BILOXI, MS (WLOX) - If your home insurance rates have gone up in recent months, you are not alone. And not just in Mississippi.
During the first week in January, I traveled to the Alabama and Florida coasts for a two part special report on the insurance situations in those state. And, as I said, we are not alone.
During my travels, I met a widow whose insurance bill has climbed from $2000 a year in 2004 to more than $7000 now. Another homeowner was told his insurance was going up from $2400 a year to $6300. He finally got a policy through an independent broker with Lloyd's of London for $4000. The list goes on and on.
Here in Mississippi, I have seen my own rates go up by 45 percent in the past two years, and most of my neighbors are in the same boat. Lawmakers and elected officials in Alabama and Florida are wringing their hands in frustration, just as they are here. No one seems to know what the answer is. But everyone can describe the problem. High insurance costs are strangling coastal development and homebuilding.
Alabama Insurance Commissioner Jim Ridling feels that if coastal states banded together to form a windpool of sorts, the increased buying power of all those state could force the rates down, and bring in more competition. But that's a big risk, and would cost a lot of money.
Blaming the insurance companies is easy to do. But remember, those agents are your neighbors and friends, and they are feeling the pinch as well. In fact, two agents I know personally have had their own policies canceled, by the companies they work for. Talk about bitter irony.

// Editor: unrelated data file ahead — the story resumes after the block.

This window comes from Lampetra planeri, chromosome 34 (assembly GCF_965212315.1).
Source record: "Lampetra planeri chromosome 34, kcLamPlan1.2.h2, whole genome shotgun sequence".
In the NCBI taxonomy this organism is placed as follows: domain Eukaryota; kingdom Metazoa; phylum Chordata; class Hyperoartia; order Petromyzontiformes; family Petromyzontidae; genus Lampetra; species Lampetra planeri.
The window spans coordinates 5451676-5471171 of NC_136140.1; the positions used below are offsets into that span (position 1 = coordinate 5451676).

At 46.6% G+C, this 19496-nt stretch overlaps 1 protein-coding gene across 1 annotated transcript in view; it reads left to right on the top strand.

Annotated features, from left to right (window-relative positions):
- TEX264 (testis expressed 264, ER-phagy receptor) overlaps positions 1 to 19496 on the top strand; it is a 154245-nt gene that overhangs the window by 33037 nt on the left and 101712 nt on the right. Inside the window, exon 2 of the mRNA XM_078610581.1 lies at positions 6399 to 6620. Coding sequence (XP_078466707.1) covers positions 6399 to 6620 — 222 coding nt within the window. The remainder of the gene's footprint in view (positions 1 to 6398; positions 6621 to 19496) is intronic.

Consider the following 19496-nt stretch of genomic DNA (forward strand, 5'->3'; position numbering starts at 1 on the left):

Here's the bottom line, living along the coastline of any state is a big risk. It's not a matter of if a hurricane will strike. It's a matter of when, and how powerful. No one thought Camille could be outdone. We thought wrong when Katrina roared ashore, washing away property and lives.
One thing is certain. The more we all spend on insurance, that's less money that we spend on other things, like cars, and refrigerators, and clothing. Until the problem is solved, our recovery will never be complete.
So if you think you have a solution, write your lawmakers and contact the insurance commissioner. Tell them your thoughts. If we all put our heads together, we can overcome this major obstacle. And we can't do it soon enough.
Be sure to watch for Doug Walker's special reports on the coast's insurance crisis this Wednesday and Thursday nights on WLOX News at 10pm.